Housing Market Renewal Initiative

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The Housing Market Renewal Initiative (HMRI) or Housing Market Renewal (HMR) Pathfinders programme was a controversial[1][2][3][4][5] scheme of demolition, refurbishment and new-building which ran in the UK between 2002 and 2011 and aimed "to renew failing housing markets in nine designated areas of the North and Midlands of England."[5]

Housing Market Renewal Pathfinders[edit]

The programme was launched in 2002 by deputy prime minister John Prescott,[3] with the coalition government led by David Cameron ending funding in March 2011.[6]

Supporters of the scheme claimed that it would " renew failing housing markets and reconnect them to regional markets", "improve neighbourhoods and" "encourage people to live and work in these areas."[7]

Opponents claimed that "Britain's heritage is being 'rapidly lost' by botched renovation and unnecessary demolition - in particular the bulldozing of Victorian terraced housing across the north west of England."[8] and that it was "a programme of class cleansing".[9]

The nine Pathfinder partnerships announced in April 2002 were Birmingham/Sandwell, East Lancashire, Hull and East Riding, Manchester/Salford, Merseyside, Newcastle/Gateshead, North Staffordshire, Oldham/Rochdale, and South Yorkshire.

In 2005, three further areas of low demand were also identified; West Yorkshire, West Cumbria, and Tees Valley.[10]


HMRI was started in 2002, from the Office of the Deputy Prime Minister (ODPM), at the time responsible for the Department for Communities and Local Government. The Labour Government had adopted as one of its policies the improvement of urban areas that had suffered numerous social problems, originating from decline of traditional industries in the North of England, like the closure of coal mines, ship yards, textile industry. Rapidly rising house prices throughout the United Kingdom between 1995 and 2007 creating a wealth effect had not been replicated in such areas. Instead, such areas experienced, according to an early independent study of Pathfinder, "high vacancy rates, increasing population turnover, low sales values and, in some cases, neighbourhood abandonment and market failure".[11]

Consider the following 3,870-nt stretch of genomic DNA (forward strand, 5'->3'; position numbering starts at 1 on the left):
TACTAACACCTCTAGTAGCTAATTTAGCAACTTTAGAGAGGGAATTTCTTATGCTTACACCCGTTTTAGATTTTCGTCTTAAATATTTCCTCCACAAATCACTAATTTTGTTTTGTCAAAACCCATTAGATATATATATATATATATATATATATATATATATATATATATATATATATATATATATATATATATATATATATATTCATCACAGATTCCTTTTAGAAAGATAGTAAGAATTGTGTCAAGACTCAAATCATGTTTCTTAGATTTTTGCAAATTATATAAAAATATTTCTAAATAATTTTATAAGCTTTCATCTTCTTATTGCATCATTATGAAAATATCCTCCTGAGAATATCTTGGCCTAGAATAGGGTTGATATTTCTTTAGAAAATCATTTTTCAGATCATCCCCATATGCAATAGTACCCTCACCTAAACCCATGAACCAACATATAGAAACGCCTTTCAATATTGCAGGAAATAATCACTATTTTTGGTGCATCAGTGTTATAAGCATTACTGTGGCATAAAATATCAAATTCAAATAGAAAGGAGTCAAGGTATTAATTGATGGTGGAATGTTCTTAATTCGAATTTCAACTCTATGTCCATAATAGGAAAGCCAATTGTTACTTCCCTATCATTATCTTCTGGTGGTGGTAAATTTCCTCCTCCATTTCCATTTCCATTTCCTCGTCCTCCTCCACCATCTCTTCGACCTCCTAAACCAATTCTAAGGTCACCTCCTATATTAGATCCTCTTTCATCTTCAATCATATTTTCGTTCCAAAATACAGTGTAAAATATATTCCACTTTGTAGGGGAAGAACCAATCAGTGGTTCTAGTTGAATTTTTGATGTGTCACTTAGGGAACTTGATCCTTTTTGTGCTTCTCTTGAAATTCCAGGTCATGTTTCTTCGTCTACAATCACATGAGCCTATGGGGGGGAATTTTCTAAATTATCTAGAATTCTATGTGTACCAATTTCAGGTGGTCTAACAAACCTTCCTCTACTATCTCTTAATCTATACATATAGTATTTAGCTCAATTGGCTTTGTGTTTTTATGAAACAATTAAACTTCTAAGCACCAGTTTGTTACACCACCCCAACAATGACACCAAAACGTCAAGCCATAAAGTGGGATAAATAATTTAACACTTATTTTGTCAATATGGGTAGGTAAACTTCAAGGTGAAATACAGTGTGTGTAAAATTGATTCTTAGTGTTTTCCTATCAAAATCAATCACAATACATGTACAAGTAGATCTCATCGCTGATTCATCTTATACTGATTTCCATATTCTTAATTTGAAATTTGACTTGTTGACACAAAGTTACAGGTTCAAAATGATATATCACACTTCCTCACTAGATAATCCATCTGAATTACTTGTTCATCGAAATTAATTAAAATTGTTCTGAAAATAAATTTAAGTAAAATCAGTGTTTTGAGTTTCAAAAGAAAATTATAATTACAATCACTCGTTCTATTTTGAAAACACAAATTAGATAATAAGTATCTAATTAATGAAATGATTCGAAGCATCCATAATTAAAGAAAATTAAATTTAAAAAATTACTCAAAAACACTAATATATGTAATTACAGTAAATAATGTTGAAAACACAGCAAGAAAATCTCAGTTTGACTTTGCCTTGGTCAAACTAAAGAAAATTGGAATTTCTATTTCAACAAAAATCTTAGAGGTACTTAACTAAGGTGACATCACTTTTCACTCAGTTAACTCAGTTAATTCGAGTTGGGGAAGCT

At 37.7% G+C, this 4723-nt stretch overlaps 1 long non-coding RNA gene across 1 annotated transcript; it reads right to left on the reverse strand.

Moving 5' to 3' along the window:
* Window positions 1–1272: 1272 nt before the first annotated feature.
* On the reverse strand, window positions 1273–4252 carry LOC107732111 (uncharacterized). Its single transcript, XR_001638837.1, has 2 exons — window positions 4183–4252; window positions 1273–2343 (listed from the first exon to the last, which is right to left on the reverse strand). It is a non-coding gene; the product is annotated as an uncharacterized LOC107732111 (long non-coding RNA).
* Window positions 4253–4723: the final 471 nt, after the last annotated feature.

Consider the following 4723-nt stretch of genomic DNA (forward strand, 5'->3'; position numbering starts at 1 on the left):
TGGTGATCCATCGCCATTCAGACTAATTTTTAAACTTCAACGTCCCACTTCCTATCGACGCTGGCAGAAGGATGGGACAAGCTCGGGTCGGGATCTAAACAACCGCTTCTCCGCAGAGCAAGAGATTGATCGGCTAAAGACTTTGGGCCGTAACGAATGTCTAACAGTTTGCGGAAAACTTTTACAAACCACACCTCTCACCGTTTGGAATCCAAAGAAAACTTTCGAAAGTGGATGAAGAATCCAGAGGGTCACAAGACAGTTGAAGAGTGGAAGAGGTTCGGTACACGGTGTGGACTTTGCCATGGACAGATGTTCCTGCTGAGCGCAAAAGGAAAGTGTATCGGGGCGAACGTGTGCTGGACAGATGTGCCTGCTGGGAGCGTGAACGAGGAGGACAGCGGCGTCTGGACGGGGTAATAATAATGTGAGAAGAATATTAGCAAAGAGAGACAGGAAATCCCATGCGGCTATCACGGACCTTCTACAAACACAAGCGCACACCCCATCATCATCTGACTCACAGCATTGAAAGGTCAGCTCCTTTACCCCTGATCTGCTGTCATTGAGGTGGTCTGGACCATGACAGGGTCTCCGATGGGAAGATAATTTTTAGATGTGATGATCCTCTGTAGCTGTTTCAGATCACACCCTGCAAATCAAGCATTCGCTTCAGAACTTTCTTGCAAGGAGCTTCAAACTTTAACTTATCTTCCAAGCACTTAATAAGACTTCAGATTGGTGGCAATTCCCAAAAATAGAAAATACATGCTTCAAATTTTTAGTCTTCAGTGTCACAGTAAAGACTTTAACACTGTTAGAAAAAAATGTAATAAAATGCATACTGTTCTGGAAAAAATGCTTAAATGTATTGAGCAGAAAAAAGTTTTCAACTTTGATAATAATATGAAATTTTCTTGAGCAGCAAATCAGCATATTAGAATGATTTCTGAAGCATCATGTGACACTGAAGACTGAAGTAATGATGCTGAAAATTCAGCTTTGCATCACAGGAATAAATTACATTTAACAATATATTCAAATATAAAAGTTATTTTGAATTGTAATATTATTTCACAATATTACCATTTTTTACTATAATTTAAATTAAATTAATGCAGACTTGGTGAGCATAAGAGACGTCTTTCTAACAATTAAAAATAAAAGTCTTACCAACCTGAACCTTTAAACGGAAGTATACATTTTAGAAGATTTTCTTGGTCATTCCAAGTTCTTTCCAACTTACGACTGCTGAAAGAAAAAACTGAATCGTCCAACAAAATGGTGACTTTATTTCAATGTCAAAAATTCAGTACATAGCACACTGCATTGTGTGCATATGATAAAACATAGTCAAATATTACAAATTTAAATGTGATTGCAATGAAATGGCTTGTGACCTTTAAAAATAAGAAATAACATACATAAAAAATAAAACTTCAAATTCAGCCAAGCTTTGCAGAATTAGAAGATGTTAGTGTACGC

The basis was a report by the Centre for Urban and Regional Studies (CURS) at the University of Birmingham, which informed lobbying by the National Housing Federation of the Government's 2002 Comprehensive Spending Review.

From the beginning on there was criticism of HMRI, from residents of the affected areas, politicians as well as experts in the field of historic buildings. SAVE Britain's Heritage have published an analysis of the pathfinder scheme that is highly critical of the proposals. Some local residents organisations are opposing the plans for their areas, e.g.

while other residents groups have supported the policy and participated in its delivery.

Property Scandal, a Channel 4 TV series and campaign, has been highly critical of Pathfinder schemes, broadcasting interviews with a central government housing minister - who appointed the presenter an independent advisor - and attempted interviews with Sefton Council and the Mayor of Liverpool, who both responded with written statements or brush-offs. Part of the film shows an 82-year-old being forcefully evicted from her freehold house after a compulsory purchase order.